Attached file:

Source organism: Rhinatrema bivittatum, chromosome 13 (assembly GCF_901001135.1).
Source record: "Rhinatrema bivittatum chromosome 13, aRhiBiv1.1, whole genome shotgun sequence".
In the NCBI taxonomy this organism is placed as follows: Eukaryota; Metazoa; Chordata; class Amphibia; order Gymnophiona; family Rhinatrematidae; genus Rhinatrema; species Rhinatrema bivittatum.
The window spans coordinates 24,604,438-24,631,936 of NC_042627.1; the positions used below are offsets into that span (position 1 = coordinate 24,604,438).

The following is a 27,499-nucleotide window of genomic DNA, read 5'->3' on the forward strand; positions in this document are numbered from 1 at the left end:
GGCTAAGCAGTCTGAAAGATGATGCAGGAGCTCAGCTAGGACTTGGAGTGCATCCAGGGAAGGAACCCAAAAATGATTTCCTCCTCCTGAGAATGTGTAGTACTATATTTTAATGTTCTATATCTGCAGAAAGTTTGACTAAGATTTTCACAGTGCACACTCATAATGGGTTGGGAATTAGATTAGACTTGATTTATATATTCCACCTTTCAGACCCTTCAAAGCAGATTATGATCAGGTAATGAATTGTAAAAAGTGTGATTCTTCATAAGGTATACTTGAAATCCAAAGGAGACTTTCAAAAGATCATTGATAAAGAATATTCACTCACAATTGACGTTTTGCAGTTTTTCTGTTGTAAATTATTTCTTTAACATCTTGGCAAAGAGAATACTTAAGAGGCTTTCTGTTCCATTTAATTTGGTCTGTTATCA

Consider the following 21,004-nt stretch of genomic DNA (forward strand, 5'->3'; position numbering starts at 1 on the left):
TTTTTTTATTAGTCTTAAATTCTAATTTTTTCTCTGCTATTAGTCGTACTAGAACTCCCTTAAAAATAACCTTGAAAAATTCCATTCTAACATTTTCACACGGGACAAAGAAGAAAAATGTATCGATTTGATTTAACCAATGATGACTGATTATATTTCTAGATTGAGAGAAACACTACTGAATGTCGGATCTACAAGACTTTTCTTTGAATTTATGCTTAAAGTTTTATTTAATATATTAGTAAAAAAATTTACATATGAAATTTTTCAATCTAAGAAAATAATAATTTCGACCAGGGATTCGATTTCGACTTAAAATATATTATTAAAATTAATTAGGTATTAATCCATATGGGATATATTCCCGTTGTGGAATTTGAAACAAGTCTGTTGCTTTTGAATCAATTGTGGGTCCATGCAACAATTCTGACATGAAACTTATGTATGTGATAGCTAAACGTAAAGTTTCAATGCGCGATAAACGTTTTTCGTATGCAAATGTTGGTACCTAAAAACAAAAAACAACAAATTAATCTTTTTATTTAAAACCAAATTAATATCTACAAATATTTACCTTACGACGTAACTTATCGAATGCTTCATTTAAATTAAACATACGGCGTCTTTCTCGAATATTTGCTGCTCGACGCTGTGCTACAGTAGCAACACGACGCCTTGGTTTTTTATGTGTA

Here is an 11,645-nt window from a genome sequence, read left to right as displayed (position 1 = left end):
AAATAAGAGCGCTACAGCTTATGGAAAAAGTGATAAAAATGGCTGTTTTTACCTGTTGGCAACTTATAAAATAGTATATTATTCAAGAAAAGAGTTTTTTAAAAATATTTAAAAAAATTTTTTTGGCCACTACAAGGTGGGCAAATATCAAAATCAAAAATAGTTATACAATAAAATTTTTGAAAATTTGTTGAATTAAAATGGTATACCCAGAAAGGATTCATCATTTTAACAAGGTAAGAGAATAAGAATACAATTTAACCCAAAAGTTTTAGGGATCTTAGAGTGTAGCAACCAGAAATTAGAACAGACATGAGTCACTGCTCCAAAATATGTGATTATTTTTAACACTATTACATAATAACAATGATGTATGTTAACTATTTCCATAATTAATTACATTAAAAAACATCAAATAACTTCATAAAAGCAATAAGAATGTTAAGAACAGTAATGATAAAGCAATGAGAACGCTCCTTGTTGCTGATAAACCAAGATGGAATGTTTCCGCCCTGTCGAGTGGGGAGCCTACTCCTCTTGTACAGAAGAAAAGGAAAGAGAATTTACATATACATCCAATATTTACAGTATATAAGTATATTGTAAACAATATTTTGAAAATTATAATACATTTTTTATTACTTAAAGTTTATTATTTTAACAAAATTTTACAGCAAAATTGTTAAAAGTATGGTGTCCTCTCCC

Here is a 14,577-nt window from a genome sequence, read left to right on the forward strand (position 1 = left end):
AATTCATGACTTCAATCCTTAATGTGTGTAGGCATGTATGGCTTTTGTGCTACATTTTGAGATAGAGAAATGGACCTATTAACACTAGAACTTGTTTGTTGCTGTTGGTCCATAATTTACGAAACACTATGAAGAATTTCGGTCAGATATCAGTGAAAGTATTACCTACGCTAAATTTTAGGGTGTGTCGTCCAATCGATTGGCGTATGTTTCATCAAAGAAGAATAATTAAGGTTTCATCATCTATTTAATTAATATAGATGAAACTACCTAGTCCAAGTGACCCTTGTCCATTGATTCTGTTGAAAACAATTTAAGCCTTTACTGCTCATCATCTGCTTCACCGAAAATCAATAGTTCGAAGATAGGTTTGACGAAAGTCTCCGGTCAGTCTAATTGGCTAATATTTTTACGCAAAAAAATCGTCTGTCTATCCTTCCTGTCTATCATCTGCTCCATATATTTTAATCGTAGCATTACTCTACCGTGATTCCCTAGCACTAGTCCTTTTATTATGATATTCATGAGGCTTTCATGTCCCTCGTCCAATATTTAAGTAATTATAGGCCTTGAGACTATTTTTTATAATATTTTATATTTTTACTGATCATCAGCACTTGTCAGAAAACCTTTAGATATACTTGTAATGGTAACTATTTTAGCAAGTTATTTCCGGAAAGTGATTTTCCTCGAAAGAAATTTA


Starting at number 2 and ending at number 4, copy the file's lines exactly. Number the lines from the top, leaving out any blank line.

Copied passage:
Source record: "Rhinatrema bivittatum chromosome 13, aRhiBiv1.1, whole genome shotgun sequence".
In the NCBI taxonomy this organism is placed as follows: Eukaryota; Metazoa; Chordata; class Amphibia; order Gymnophiona; family Rhinatrematidae; genus Rhinatrema; species Rhinatrema bivittatum.
The window spans coordinates 24,604,438-24,631,936 of NC_042627.1; the positions used below are offsets into that span (position 1 = coordinate 24,604,438).